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Some 500 dairy producers and industry representatives attended the sixth annual Wisconsin Dairy Business Association (WDBA) sponsored Dairy Strong  business conference in Madison last week. As always, WDBA conferences are upbeat and inspiring as they would be when an audience of top flight dairy farmers, big and small, get together. 

My conversations with attendees lead me to believe that dairy producer spirits are at a much higher level than in the past few years. And, why not? After five years of  discouragingly low milk prices, producer milk checks have grown to what most would see as a profitable level and the bills can be paid.   

Listening                                  

As always, I spent most of my time talking with producers and suppliers trying to get a handle on the business of dairy agriculture. What I learned in several conversations:

- We have began replacing the funds into the farm accounts we had borrowed from such as machinery replacement and repair, several producers commented. Thus, we held off buying some needed replacement equipment. 

- We will probably go ahead with a new calf facility, a central Wisconsin dairyman projected.  

- Although they liked the rise in milk price, several farmers said they were in no hurry to enter a spending mode. "Let's see if the dairy market holds and prices remain stable for awhile," a dairyman from eastern Wisconsin says.  "Let's see what the export market does, and China before we make any major moves."

Came through OK

But, all in all, it would seem that members of the Dairy Business Association came through the lengthy milk price period in rather good condition. A group of farmers talking around a table thought that DBA members are good financial managers as well as being good milk producers. They agreed that they had not heard of any foreclosures or serious financial situations among members. "Isn't that the way it always is," one farmer says.  "The farmers that really need the information offered here and at Professional Dairy Producers meetings don't or can't attend while the all ready good managers attend to learn more and get better."

Speakers

A host of keynote speakers ranging from Dr. Kate Darling, the MIT expert who told of studies on human-robot interaction, something now occurring and will be more important in coming decades to Brett Sciotto who predicted that a storm of market dynamics, innovation, demographic shifts and new management philosophies will propel farmers of the future to defy current business and wisdom models. Other speakers presented motivational encouragement to the full room of listeners. 

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Attendees also had the opportunity to participate in a series of "Learning Track" discussions, "Innovation Stage" presentations and "In Booth" presentations; visit some 60 commercial exhibits and, of course, talk with each other. As I often have written, my guess is that the networking conversations among attendees are perhaps the most important events taking place at dairy producer meetings. Information flows fast and free as attendees talk, listen and learn from each other.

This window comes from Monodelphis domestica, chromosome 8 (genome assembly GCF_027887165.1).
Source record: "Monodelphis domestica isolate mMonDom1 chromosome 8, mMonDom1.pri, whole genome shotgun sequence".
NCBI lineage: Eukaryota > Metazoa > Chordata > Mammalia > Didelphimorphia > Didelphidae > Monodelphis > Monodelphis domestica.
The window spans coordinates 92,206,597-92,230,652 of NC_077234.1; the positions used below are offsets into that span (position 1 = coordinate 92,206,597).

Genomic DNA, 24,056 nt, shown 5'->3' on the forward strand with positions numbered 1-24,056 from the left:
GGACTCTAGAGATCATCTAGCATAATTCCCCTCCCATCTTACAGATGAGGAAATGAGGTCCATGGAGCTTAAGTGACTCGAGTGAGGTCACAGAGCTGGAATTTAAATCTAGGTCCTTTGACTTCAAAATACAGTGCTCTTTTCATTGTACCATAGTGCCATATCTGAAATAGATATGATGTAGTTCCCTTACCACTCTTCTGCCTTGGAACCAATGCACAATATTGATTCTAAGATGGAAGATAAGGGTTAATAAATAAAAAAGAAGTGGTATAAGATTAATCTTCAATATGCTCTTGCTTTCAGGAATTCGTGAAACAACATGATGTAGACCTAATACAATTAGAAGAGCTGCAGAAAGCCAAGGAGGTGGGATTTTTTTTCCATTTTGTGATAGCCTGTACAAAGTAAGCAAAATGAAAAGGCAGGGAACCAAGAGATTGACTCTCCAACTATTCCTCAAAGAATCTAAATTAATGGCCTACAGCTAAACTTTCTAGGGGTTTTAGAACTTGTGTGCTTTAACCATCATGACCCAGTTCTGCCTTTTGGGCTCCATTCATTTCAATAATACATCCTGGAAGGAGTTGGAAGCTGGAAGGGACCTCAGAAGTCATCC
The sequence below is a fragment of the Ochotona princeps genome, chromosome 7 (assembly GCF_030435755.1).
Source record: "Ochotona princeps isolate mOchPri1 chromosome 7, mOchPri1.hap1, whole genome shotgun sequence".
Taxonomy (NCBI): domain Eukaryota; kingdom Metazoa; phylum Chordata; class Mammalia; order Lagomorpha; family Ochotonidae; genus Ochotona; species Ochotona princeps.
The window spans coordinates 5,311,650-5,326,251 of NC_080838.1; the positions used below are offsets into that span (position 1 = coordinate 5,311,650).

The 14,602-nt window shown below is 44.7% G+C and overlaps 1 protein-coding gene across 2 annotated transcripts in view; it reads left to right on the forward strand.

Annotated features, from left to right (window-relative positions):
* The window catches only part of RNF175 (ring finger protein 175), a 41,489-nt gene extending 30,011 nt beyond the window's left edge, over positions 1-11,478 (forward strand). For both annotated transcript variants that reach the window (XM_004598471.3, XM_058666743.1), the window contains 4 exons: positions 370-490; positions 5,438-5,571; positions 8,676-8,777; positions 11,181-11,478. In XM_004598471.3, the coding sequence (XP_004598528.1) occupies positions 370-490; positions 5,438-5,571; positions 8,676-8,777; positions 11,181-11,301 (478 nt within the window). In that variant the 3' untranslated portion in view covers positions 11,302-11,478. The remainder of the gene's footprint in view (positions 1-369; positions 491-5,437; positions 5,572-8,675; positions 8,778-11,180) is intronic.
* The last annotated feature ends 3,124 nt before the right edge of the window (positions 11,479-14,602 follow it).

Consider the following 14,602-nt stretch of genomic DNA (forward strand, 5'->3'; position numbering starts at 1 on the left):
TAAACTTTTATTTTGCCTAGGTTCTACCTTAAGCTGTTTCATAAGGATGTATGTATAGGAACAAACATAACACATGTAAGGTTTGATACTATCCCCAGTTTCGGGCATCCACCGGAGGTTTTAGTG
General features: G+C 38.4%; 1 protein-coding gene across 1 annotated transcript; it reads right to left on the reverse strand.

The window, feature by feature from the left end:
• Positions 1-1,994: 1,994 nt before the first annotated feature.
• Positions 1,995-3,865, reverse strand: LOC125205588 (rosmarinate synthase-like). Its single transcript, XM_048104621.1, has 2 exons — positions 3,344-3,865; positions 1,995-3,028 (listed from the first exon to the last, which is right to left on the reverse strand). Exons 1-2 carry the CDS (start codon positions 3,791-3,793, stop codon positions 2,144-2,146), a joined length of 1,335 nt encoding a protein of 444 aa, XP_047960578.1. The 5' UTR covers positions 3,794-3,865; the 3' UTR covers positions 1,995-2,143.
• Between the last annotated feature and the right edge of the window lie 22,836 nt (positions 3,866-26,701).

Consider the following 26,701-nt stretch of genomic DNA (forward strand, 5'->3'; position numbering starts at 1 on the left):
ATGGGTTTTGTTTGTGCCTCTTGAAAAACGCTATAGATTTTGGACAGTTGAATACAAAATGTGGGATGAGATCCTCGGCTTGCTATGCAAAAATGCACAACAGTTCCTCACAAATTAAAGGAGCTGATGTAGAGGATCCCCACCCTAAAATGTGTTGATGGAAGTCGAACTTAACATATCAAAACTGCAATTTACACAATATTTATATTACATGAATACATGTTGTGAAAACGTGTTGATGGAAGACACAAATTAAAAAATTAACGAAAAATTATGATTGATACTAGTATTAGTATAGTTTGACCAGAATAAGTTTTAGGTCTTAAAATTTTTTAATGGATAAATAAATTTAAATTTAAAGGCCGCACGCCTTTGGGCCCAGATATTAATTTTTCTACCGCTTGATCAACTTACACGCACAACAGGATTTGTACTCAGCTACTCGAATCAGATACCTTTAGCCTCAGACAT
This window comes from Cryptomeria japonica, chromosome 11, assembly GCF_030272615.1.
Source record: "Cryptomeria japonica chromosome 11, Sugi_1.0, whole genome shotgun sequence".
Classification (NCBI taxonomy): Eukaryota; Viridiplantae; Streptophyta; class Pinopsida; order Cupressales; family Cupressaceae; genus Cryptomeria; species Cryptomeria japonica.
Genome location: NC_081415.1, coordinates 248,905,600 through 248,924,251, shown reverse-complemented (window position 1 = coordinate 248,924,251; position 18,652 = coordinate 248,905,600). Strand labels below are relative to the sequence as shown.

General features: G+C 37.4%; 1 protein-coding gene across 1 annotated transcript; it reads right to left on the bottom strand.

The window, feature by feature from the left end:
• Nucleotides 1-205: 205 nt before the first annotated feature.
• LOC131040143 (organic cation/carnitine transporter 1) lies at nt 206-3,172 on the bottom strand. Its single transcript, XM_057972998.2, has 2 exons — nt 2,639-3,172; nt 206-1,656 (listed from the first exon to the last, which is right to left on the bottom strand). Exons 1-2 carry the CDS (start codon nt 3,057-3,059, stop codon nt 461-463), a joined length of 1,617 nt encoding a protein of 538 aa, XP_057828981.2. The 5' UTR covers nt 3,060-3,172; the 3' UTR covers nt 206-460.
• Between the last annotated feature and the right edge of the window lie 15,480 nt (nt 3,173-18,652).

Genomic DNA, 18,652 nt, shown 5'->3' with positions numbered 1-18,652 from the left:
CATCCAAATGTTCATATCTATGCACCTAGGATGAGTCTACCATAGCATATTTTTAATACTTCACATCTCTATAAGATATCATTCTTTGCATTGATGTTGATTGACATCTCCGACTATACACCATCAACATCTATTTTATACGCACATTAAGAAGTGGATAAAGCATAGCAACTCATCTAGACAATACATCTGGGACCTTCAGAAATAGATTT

Honored

Jim Winn, a Lafayette County dairy farmer was honored by the Dairy Business Association as its 2020 Advocate of the Year. Winn of South Wayne, who with partners Brian and Randy Larson owns Cottonwood Dairy, has had a long career in the dairy industry including co-hosting an annual Day at the Dairy event, which draws hundreds of elementary school students to the farm. He's also helped form the Lafayette Ag Stewardship Alliance, a farmer-led group focused on protecting and improving water quality.

Also at the conference, DBA members re-elected three members to its board of directors including: producers Amy Penterman of Thorp, and Lee Kinnard of Casco, and industry representative Jack Hippen of Madison. Heidi Fischer of Hatley was newly elected to the Edge Dairy Farmer Cooperative board, while incumbent Jerry Meissner of Chili, was reelected to another term. 

The Wisconsin Dairy Business Association dates back to 1999 and has become the leading lobbying power of the state dairy industry. It represents some 350 farmer members who milk over 300,000 cows. 

Milk price: A summary

The past five years have seen a declining milk price paid to dairy producers. In the last several months the price has risen and milk checks have risen to what some might call a normal range.

The milk price often referred to as normal and which many economic references are made occurred in 2014 when the All-milk price in Wisconsin averaged $24.50 per hundredweight with a peak of $26.60 per hundred in September.

The All-milk price in 2015 averaged $17.80, a decline of $5.70 per hundred over the 12 month period — that's a lot of money to not get.

2016 saw the average All-milk price paid to producers drop to $16.80 or another $1 per hundred pounds of milk.

In 2017, the All-milk price recovered a bit to $18.10. a gain of $1.30 per hundredweight but in 2018 the price again went down to $16.50 or a drop of  $1.60.

The 2019 data is not yet available but the All-milk average will probably be in the $20 range which will be close to the perceived normal years of 2011 - 2013.  

Summarizing: Dairy producers faced a price decline of $24.50 to a one year low of $16.50 (that's $8.00 per cwt. and a much smaller milk check) over the course of the past five years.

At the same time production costs have risen.  

That's what the milk pricing discussion has been about. If history repeats, there could be several years of decent producer milk prices before another depression. Will that happen? If so, then what? That is a question yet to answered.

John Oncken is owner of Oncken Communications. He can be reached at 608-572-0747, or email him at jfodairy2@gmail.com.

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